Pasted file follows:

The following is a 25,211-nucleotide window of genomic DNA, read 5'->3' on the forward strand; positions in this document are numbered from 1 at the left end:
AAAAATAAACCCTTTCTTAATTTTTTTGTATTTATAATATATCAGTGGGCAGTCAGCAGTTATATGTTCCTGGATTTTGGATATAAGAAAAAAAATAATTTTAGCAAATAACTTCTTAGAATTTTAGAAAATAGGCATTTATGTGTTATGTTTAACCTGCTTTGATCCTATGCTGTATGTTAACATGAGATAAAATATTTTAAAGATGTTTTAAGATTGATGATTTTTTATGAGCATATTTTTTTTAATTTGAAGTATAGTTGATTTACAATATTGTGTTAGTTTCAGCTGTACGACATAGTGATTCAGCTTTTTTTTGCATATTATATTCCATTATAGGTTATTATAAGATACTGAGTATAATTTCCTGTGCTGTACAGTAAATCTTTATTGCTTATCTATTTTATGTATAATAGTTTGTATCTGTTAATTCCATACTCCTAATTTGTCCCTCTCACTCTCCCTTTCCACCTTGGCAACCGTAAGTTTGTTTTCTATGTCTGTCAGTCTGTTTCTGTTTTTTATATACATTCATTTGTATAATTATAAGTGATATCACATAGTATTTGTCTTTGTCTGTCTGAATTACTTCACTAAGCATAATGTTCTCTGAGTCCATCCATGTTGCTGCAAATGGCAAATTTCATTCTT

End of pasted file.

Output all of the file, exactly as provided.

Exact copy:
The following is a 25,211-nucleotide window of genomic DNA, read 5'->3' on the forward strand; positions in this document are numbered from 1 at the left end:
AAAAATAAACCCTTTCTTAATTTTTTTGTATTTATAATATATCAGTGGGCAGTCAGCAGTTATATGTTCCTGGATTTTGGATATAAGAAAAAAAATAATTTTAGCAAATAACTTCTTAGAATTTTAGAAAATAGGCATTTATGTGTTATGTTTAACCTGCTTTGATCCTATGCTGTATGTTAACATGAGATAAAATATTTTAAAGATGTTTTAAGATTGATGATTTTTTATGAGCATATTTTTTTTAATTTGAAGTATAGTTGATTTACAATATTGTGTTAGTTTCAGCTGTACGACATAGTGATTCAGCTTTTTTTTGCATATTATATTCCATTATAGGTTATTATAAGATACTGAGTATAATTTCCTGTGCTGTACAGTAAATCTTTATTGCTTATCTATTTTATGTATAATAGTTTGTATCTGTTAATTCCATACTCCTAATTTGTCCCTCTCACTCTCCCTTTCCACCTTGGCAACCGTAAGTTTGTTTTCTATGTCTGTCAGTCTGTTTCTGTTTTTTATATACATTCATTTGTATAATTATAAGTGATATCACATAGTATTTGTCTTTGTCTGTCTGAATTACTTCACTAAGCATAATGTTCTCTGAGTCCATCCATGTTGCTGCAAATGGCAAATTTCATTCTT